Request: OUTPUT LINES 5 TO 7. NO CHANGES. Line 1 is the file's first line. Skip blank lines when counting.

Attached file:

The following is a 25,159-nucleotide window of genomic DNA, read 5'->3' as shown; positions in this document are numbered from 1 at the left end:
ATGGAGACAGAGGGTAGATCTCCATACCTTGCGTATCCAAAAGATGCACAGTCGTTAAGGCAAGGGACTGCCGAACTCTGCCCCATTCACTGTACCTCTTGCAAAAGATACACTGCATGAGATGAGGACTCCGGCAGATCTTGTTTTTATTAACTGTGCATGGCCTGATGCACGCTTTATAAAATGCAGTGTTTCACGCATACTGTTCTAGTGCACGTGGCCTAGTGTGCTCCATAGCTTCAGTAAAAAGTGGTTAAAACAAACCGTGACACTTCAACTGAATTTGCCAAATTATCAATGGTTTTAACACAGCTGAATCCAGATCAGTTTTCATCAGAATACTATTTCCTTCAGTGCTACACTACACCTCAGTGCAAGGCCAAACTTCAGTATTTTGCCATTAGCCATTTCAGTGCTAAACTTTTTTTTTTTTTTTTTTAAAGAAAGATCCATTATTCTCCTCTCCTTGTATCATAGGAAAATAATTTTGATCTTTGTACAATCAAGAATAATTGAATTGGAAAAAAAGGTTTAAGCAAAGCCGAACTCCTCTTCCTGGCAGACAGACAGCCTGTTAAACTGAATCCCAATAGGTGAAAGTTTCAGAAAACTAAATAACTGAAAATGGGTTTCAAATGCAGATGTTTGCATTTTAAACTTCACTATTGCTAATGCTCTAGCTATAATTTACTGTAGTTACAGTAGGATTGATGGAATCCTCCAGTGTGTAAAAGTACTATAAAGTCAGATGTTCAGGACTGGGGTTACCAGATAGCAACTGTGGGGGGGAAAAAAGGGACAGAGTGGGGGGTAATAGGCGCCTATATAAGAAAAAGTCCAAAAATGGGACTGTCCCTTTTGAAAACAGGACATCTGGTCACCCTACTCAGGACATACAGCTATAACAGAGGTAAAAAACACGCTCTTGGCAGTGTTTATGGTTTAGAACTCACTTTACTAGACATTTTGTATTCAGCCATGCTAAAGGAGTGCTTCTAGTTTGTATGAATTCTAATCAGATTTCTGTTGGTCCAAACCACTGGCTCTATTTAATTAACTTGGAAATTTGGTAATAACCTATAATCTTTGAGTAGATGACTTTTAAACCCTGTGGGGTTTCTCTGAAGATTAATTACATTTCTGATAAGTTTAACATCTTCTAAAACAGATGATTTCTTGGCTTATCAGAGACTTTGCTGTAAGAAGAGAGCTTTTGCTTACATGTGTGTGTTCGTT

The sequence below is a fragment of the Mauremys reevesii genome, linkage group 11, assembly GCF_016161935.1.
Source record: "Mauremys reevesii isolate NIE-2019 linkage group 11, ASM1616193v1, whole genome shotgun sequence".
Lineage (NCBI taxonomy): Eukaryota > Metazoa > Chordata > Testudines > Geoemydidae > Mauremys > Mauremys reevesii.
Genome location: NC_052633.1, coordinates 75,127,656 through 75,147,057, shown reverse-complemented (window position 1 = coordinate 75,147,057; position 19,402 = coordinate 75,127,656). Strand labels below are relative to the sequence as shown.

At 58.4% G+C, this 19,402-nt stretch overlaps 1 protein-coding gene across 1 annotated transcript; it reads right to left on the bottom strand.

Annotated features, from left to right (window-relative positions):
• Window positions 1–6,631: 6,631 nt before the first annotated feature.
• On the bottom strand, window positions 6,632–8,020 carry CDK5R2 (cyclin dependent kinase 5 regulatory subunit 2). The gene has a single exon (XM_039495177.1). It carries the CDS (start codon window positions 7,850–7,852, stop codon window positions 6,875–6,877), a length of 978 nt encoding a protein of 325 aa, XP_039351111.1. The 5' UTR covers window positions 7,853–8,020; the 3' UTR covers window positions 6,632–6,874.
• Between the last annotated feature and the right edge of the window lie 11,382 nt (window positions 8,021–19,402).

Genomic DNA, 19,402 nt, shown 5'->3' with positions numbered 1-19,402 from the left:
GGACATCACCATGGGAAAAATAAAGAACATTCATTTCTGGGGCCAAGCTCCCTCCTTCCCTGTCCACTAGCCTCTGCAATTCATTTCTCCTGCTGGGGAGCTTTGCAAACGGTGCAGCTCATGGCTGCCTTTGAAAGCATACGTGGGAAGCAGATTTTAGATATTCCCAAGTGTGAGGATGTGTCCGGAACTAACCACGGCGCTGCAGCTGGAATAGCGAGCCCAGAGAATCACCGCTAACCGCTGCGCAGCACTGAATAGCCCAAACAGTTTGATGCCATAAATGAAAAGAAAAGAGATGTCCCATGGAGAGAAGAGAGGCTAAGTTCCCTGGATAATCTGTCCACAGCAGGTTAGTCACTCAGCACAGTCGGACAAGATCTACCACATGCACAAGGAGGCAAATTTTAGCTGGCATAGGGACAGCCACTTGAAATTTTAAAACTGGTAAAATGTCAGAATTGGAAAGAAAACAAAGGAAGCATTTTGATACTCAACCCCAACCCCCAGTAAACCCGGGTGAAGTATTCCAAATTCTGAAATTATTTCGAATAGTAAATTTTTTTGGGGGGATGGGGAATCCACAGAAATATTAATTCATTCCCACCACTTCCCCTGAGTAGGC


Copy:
Lineage (NCBI taxonomy): Eukaryota > Metazoa > Chordata > Testudines > Geoemydidae > Mauremys > Mauremys reevesii.
Genome location: NC_052633.1, coordinates 75,127,656 through 75,147,057, shown reverse-complemented (window position 1 = coordinate 75,147,057; position 19,402 = coordinate 75,127,656). Strand labels below are relative to the sequence as shown.

At 58.4% G+C, this 19,402-nt stretch overlaps 1 protein-coding gene across 1 annotated transcript; it reads right to left on the bottom strand.